… if Christ has not been raised, our preaching is useless and so is your faith. … For if the dead are not raised, then Christ has not been raised either. And if Christ has not been raised, your faith is futile; you are still in your sins. Then those also who have fallen asleep in Christ are lost. If only for this life we have hope in Christ, we are to be pitied more than all men. …

He goes on like this for quite a while, even saying:

If the dead are not raised, “Let us eat and drink, for tomorrow we die.”

Feel free to disagree with Paul’s argument here. (I personally find the kind of Nietzchean implications of his hyperbole here difficult to square with his own respectful engagement with Stoic ideas elsewhere, such as his Mars Hill address.) It’s perfectly fair to disagree with that argument, but it’s not fair to claim that his argument is something other than what it is.

“If the dead are not raised,” Paul says, “then those also who have fallen asleep in Christ are lost.” We’re all going to die. No exceptions. We will die and we will be buried, and if that’s all there is then our only destiny is a long dirt nap.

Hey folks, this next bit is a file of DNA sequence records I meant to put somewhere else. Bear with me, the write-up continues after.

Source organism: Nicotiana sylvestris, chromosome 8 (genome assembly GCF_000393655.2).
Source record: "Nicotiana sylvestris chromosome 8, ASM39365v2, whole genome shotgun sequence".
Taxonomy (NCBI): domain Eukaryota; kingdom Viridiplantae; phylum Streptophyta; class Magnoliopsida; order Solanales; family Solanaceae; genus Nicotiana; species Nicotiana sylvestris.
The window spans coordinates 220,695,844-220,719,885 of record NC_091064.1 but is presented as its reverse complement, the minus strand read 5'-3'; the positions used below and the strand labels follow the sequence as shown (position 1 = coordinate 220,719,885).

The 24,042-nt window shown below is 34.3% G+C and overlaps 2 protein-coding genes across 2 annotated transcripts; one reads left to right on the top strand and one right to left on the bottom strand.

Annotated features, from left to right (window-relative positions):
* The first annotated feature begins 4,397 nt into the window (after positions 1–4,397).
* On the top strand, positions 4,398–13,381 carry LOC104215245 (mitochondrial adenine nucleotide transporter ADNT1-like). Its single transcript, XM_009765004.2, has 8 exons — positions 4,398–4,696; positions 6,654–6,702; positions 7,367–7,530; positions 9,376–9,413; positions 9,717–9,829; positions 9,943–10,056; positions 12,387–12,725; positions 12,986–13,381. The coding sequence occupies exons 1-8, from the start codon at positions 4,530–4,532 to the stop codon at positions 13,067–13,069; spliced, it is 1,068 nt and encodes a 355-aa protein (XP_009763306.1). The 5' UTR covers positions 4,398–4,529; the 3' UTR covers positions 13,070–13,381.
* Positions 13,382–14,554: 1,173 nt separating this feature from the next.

But, says Paul, that’s not all there is: “Christ has indeed been raised from the dead, the firstfruits of those who have fallen asleep.” His whole argument, the entire chapter, leads up to this — the ending passage that Vernon Billings recites:

Listen, I tell you a mystery: We will not all sleep, but we will all be changed — in a flash, in the twinkling of an eye, at the last trumpet. For the trumpet will sound, the dead will be raised imperishable, and we will be changed. … then the saying that is written will come true: “Death has been swallowed up in victory.”

“The dead will be raised,” Paul says. The dirt nap is not the final word. Your faith is not futile.

You don’t have to agree with Paul’s argument to appreciate why Christians have long referred to 1 Corinthians 15 as “The Resurrection Chapter.” Or to recognize the aptness of the New International Version’s subheadings for this chapter: “The Resurrection of Christ,” “The Resurrection of the Dead,” “The Resurrection Body.”

But for Vernon Billings — and for LaHaye and Jenkins — those subheadings are all wrong. They don’t think this chapter has anything to do with resurrection. For them, it’s all about the Rapture.

Pastor Billings continued, “Let me paraphrase some of that so you’ll understand it clearly. When Paul says we shall not all sleep, he means that we shall not all die.”